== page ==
CB: I like Canadian wines… For the most part I think that they are, dollar for dollar, for quality, overpriced… What I would like to see happen is the Ontario government lower the taxes on local wines making them more affordable for everybody… so the Winemaker can then sell more wines and reinvest and make everything better.
GFR: Well, there are inherent costs to producing wines in a cool climate…
CB: I think that what Ontario has been doing has been fabulous… I LOVE Canadian Rieslings… but then I’m also a huge Riesling fan… Ontario Riesling can be fantastic… and I really love Ontario Chardonnays.
GFR: What would you be doing if you were not in the wine business?
CB: I don’t know… *pause*… I’d probably be managing a restaurant…
GFR: What does your Mother wish you were doing?… I know that mine probably wishes I was a Doctor…
CB: My Mother is not happy with what I am doing… no… she’s never been happy with what I am doing… my parents would like me to have a steady paycheque… and a place to go to work five days a week, eight hours a day… the uncertainty of the business causes them stress… so they have seem a lot fo ups and downs in my life, and would love nothing better than for me to become a nurse… and I think that it was only three or four years ago my Mother stopped saying that it wasn’t too late to go back to school to become a nurse.
GFR: Now… with this in mind… you are the only Sommelier I know who has been on a stamp… and strangely enough… you portray a nurse on this stamp!
CB: Well… here’s a funny thing… since I was a child I have always wanted to be a nurse…
GFR: I can remember you coming into the Jamie Kennedy Wine Bar just before your Sommelier exam and I set you up with an extensive blind tasting to get you in shape for the test… What are your thoughts on blind tasting?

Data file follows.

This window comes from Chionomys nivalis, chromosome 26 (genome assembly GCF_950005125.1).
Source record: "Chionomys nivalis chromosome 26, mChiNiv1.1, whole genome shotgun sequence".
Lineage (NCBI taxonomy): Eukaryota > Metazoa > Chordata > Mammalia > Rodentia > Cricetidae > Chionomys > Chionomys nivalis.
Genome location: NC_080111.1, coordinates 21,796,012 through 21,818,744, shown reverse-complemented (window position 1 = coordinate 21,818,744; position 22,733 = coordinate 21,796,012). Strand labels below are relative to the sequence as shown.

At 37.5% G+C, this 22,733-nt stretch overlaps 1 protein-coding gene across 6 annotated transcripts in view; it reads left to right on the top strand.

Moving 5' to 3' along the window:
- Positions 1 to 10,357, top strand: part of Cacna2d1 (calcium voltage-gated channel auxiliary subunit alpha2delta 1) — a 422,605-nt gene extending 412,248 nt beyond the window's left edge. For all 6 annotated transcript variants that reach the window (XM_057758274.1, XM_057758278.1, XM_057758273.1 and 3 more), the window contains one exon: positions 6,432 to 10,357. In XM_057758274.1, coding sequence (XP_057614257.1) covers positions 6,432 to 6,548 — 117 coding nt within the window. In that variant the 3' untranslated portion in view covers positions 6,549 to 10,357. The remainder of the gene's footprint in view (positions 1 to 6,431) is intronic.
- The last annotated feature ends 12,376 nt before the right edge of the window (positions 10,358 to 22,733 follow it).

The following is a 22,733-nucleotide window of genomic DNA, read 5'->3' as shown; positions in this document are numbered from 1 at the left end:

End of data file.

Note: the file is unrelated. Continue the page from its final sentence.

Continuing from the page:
CB: I love blind tasting… and I know that’s not the normal answer… but it allows you to pick out similarities in wines… and there’s often something that you can’t pick out… and then I love doing the research to figure out why that thing you couldn’t place makes the wine the way it is… and then it gets filed into the memory banks.
I’m good with whites… less so with reds… I enjoy competition… I thrive in competition… blind tasting keeps me on my game… it helps you to learn and evolve as a Sommelier.
GFR: I can remember you went through a phase in your life when you took a polaroid photograph every single day for many a year… how long did you do that for? Are you this anal about your wine tasting notes these days?
CB: I did that for over seven years… *laughs*
When I was studying wine I took notes like crazy… I had everything organised in a notebook… and when I was tasting and I couldn’t make the connection, I’d remember the day I had tasted a wine and then flip back in my book and compare tasting notes. I love making tasting notes… but everything is so scattered… notes at home… notes in the car… it’s not cohesive any more…
GFR: What’s your current favourite wine region?
CB: I don’t have a favourite wine region… but I am into rosés at the moment… and there are so many different rosés on the market right now that I am having a great time tasting my way through them… and they are all so different!
GFR: When it comes to wine is there anything that you feel is overrated?
CB: I think that Malbecs are completely overrated… I think that there are so many mediocre Malbecs in the market right now that it makes me sick.
GFR: When I am in a restaurant I often choose the wine first and then order food to fit the the wine. Where do your priorities lie here?
CB: I’m always food first… and I can always find a wine to match… when I’m in a restaurant I get lured by the food, and it’s generally my hunger that’s guiding me.
GFR: Being in the wine sales business I would imagine that you spend more time pairing wines with clients than with dishes… so let’s pair some wines with music…
Musical Pairing #1: Bad Manners – The Can-Can
CB: I remember this from my years in Europe…
I’d go with a Beaujolais Nouveau… it’s kinda got that cheesy, poppy flavour… not too serious…